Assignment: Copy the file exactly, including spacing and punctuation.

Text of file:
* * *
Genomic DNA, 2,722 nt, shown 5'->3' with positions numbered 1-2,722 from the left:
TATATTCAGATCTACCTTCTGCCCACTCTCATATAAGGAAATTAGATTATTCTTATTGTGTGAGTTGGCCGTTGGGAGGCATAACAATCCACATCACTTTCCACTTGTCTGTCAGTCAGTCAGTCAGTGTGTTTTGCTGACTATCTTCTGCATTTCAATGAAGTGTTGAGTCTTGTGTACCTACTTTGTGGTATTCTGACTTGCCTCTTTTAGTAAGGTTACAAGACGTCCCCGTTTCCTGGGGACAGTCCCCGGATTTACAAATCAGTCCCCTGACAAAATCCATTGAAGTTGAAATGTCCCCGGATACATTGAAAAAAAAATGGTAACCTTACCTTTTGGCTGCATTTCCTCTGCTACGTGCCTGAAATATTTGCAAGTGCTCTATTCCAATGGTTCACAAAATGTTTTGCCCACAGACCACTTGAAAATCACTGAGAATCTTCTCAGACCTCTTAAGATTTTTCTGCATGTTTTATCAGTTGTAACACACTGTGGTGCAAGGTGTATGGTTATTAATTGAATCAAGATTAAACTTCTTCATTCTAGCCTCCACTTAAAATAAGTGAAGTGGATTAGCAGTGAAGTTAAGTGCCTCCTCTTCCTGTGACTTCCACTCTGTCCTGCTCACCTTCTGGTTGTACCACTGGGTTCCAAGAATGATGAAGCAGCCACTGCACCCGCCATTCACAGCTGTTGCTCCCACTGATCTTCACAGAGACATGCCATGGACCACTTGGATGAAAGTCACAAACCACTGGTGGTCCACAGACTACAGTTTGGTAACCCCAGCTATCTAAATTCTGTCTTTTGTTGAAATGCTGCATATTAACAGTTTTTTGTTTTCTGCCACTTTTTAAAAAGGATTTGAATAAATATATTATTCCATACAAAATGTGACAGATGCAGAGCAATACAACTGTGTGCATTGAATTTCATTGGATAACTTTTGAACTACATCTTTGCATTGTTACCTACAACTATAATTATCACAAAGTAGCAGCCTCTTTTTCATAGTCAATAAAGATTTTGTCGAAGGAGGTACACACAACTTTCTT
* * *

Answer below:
Genomic DNA, 2,722 nt, shown 5'->3' with positions numbered 1-2,722 from the left:
TATATTCAGATCTACCTTCTGCCCACTCTCATATAAGGAAATTAGATTATTCTTATTGTGTGAGTTGGCCGTTGGGAGGCATAACAATCCACATCACTTTCCACTTGTCTGTCAGTCAGTCAGTCAGTGTGTTTTGCTGACTATCTTCTGCATTTCAATGAAGTGTTGAGTCTTGTGTACCTACTTTGTGGTATTCTGACTTGCCTCTTTTAGTAAGGTTACAAGACGTCCCCGTTTCCTGGGGACAGTCCCCGGATTTACAAATCAGTCCCCTGACAAAATCCATTGAAGTTGAAATGTCCCCGGATACATTGAAAAAAAAATGGTAACCTTACCTTTTGGCTGCATTTCCTCTGCTACGTGCCTGAAATATTTGCAAGTGCTCTATTCCAATGGTTCACAAAATGTTTTGCCCACAGACCACTTGAAAATCACTGAGAATCTTCTCAGACCTCTTAAGATTTTTCTGCATGTTTTATCAGTTGTAACACACTGTGGTGCAAGGTGTATGGTTATTAATTGAATCAAGATTAAACTTCTTCATTCTAGCCTCCACTTAAAATAAGTGAAGTGGATTAGCAGTGAAGTTAAGTGCCTCCTCTTCCTGTGACTTCCACTCTGTCCTGCTCACCTTCTGGTTGTACCACTGGGTTCCAAGAATGATGAAGCAGCCACTGCACCCGCCATTCACAGCTGTTGCTCCCACTGATCTTCACAGAGACATGCCATGGACCACTTGGATGAAAGTCACAAACCACTGGTGGTCCACAGACTACAGTTTGGTAACCCCAGCTATCTAAATTCTGTCTTTTGTTGAAATGCTGCATATTAACAGTTTTTTGTTTTCTGCCACTTTTTAAAAAGGATTTGAATAAATATATTATTCCATACAAAATGTGACAGATGCAGAGCAATACAACTGTGTGCATTGAATTTCATTGGATAACTTTTGAACTACATCTTTGCATTGTTACCTACAACTATAATTATCACAAAGTAGCAGCCTCTTTTTCATAGTCAATAAAGATTTTGTCGAAGGAGGTACACACAACTTTCTT